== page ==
Sunday, 26 February 2012

The Great Wave, 180 years on

By Sam Nallen Copley

The Great Wave off Kanagawa 

Around 180 years ago, Tokitarō (the birth name of Katsushika Hokusai), an elderly man from Eastern Japan embarked on a new project. His second wife had just passed away, his first having died in the early 1790s, and both his health and funds were in a state of precarious decline. He had dedicated his entire life to fine art, adopting a monk-like fidelity to his all-consuming passion – refraining from alcohol and tobacco and supposedly eating just one bowl of noodles a day, Tokitarō’s days consisted simply of painting. Ten years earlier, while he had been in his late fifties, he had relished a fair amount of success through a collection of his sketches known (perhaps somewhat confusingly to modern readers) as ‘mangadepictions of animals, ghosts and landscapes compiled in 15 volumes of prints. As his exhausting professional life began to slow down, Tokitarō’s retirement plan was shattered when his grandson gambled away the family fortune, forcing the aging artist back to work. With his prints selling for around 20 mon, the price of one meal, Tokitarō was in an desperate situation. In a city of around 600 woodblock artists, he needed to create something utterly remarkable if he was to escape an impending death from impoverishment.

Amid the grime of his notoriously filthy dwelling, Tokitarō took a sheet of washi, a type of paper made from the bark of Japanese gampi trees, and started to sketch what would become his masterpiece.

The collection was to be a series of woodblock prints, or ‘pictures of the floating world’ (ukiyo-e) depicting Fuji Japan’s tallest mountain and an active volcano 100 kilometres southwest of modern-day Tokyo – from a variety of perspectives. Tokitarō was utterly infatuated with the mountain. The 10th Century folktale, ‘Princess Kaguya’, maintains the peak of Mount Fuji contains the elixir of life – was the elderly frail artist starting to consider his own mortality? Certainly his life had been tiring by any standard. By the time of his death in 1849, Tokitarō had changed his name nearly thirty times and had lived in ninety-three different lodgings. Amid the unrest, his fascination with Fuji remained constant.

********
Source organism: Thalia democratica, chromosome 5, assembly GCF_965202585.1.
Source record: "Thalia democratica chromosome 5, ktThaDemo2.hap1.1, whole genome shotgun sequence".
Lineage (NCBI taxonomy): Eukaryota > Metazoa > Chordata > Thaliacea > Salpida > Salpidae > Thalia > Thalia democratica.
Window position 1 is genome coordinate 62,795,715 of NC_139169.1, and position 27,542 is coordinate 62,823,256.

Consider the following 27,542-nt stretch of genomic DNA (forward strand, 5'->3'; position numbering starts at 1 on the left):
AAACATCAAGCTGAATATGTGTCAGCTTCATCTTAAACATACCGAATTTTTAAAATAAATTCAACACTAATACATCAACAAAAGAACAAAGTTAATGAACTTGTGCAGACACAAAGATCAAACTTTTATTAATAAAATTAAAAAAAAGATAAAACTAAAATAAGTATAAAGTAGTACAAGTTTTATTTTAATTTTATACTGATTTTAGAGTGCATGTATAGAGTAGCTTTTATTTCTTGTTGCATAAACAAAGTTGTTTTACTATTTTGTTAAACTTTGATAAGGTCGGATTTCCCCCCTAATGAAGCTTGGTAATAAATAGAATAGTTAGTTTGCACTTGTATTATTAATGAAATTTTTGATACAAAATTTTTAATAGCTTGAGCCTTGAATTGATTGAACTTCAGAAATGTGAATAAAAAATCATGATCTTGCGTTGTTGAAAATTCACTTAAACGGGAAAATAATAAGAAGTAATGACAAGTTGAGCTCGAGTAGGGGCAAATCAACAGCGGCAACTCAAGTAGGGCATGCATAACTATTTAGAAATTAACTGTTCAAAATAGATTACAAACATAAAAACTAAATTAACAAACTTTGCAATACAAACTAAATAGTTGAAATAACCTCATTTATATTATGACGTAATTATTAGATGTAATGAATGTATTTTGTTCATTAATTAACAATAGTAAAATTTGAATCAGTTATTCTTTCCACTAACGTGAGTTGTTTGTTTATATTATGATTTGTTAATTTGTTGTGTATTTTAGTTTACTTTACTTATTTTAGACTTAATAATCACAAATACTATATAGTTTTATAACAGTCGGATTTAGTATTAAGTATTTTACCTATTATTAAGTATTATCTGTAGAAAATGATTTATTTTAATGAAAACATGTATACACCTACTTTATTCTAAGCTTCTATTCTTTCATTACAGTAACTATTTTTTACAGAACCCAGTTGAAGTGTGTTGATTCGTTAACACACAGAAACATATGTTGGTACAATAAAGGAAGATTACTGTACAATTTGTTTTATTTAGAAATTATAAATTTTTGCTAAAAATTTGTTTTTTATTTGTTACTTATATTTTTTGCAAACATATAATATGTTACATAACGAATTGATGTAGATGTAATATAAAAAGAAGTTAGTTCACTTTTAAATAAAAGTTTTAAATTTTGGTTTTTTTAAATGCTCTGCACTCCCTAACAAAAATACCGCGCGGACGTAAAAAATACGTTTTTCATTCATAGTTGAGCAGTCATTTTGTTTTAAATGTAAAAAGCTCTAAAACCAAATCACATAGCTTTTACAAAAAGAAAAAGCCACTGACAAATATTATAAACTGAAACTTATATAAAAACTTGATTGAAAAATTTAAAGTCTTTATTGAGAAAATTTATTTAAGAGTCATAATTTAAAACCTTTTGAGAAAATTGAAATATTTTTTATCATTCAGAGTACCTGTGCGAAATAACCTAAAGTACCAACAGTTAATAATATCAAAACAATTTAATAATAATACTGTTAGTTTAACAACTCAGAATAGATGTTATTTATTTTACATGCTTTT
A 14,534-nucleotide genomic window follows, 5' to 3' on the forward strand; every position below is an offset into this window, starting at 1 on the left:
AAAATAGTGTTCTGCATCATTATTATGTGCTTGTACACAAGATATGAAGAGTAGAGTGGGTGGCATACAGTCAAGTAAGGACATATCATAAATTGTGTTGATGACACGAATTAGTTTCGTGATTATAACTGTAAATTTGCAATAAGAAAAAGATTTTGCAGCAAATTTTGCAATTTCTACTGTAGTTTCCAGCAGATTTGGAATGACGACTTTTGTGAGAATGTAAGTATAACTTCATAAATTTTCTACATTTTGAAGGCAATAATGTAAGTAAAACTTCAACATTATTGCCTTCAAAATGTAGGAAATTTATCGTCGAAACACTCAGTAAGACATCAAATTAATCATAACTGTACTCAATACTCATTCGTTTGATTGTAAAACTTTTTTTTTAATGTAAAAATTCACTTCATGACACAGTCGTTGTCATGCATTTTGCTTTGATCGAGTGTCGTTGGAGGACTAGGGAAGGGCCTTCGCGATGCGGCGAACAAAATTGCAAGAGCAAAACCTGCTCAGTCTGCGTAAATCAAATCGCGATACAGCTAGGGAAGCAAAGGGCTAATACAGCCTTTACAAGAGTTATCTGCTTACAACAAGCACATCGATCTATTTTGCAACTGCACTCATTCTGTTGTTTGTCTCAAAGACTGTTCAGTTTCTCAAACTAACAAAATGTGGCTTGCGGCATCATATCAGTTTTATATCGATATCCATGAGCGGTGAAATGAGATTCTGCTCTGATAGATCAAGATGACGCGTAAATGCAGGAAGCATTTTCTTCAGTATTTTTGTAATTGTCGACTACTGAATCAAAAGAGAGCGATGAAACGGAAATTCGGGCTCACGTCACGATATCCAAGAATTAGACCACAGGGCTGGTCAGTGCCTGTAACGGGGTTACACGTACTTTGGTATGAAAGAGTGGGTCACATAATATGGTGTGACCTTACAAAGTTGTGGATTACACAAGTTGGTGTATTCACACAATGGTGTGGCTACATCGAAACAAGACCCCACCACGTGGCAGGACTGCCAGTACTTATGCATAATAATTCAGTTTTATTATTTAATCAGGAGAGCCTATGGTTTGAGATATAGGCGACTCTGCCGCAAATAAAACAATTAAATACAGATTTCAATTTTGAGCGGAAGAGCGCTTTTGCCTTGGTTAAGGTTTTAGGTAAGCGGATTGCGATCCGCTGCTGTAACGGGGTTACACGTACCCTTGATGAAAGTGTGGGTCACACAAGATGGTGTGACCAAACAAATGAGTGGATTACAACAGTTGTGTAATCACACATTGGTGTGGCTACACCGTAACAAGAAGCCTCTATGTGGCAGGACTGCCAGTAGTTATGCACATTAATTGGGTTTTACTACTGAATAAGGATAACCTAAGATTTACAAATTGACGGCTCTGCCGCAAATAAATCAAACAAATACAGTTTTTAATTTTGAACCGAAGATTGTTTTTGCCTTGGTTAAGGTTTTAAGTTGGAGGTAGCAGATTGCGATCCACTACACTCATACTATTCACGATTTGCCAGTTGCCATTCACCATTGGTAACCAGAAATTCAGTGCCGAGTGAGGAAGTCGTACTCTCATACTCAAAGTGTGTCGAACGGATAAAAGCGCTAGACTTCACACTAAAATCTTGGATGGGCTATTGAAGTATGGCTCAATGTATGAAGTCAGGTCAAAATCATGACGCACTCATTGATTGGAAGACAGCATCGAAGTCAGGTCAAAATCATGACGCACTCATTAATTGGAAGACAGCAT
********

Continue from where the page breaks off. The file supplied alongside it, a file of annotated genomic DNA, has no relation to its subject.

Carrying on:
Once the sketch was finished, a lengthy process had to be carried out before it could yield any mon. After gluing the washi to a plank of cherry wood, the block would have been chiselled away based on Tokitarō’s designs, inked and pressed against a sheet of paper creating a monochrome image. With the outline fully formed, specialists added the rich textures using colour-specific blocks, creating a finished product ready for publication. At this point, it was up to the public as to whether Tokitarō would be able to feed himself. Thankfully for him, they loved it.

Many years on, critics would remark on Tokitarō’s astonishing creativity in this series; from an icy teahouse in Koishikawa to the paddy fields of Owari Province, he painted farmers, herons and rock climbers, subtly weaving his beloved Fuji into every piece. It was his very first piece in the series however that would immortalise him internationally as one of the greats, a print known as ‘The Great Wave off Kanagawa’, signed, using his best known pseudonym, ‘Hokusai’.

Shiba Kōkan’s ‘Seven League Beach’ (1796) 
This was neither his first nor his last wave, and there is no sense of this piece as being definitive for Tokitarō. He undoubtedly drew inspiration from Shiba Kōkan’s ‘Seven League Beach’ (1796) and ‘Distant View of Mounts Fuji and Satta from Suruga Bay’ (early 19th Century), Dutch-style oil paintings depicting the sea with a rare degree of realism for Japanese art in the period. Indeed several of Tokitarō’s earlier works display a touch of the occident – borders painted to resemble picture frames and signing his pieces horizontally suggest he had an inclination towards European aesthetic traditions from a young age. Tokitarō had sketched several scenes of the ocean in his thirties and forties, one from around 1805 bearing striking resemblance to his ‘Great Wave’. What then sets this 1830 piece apart from his earlier work?

The image presents three fishing boats riding the turbulent waters at the mouth of Tokyo Bay, light pouring in from the eastern position of the observer suggesting the action is taking place in the early morning.

Geometrically, the piece is constructed with both triangular and circular shapes across three plains – the distance, the main wave and the foreground. The primary triangle, Mount Fuji, is visible in the centre, occupying the most distant space. This is amplified through the similarly coloured triangular sub-wave in the foreground, its various bumps accurately depicting the mountain as seen from a different angle. The great wave itself is where Tokitarō makes most use of circles, even the claws emulating from the crests are constructed from minute crescent shapes. From a technical perspective, one feature that renders the piece noteworthy for the time is the use of ‘Prussian blue’, a tone synthetically created in 1704 by chemists in Berlin. Aside from its striking quality as a colour, unlike other inks available in Tokugawa Japan, Prussian blue does not fade easily – a perfect hue for depicting the immortal and awesome power of the ocean. While these methodological factors help create an initial impact, Tokitarō’s true prowess lies in conveying something far deeper.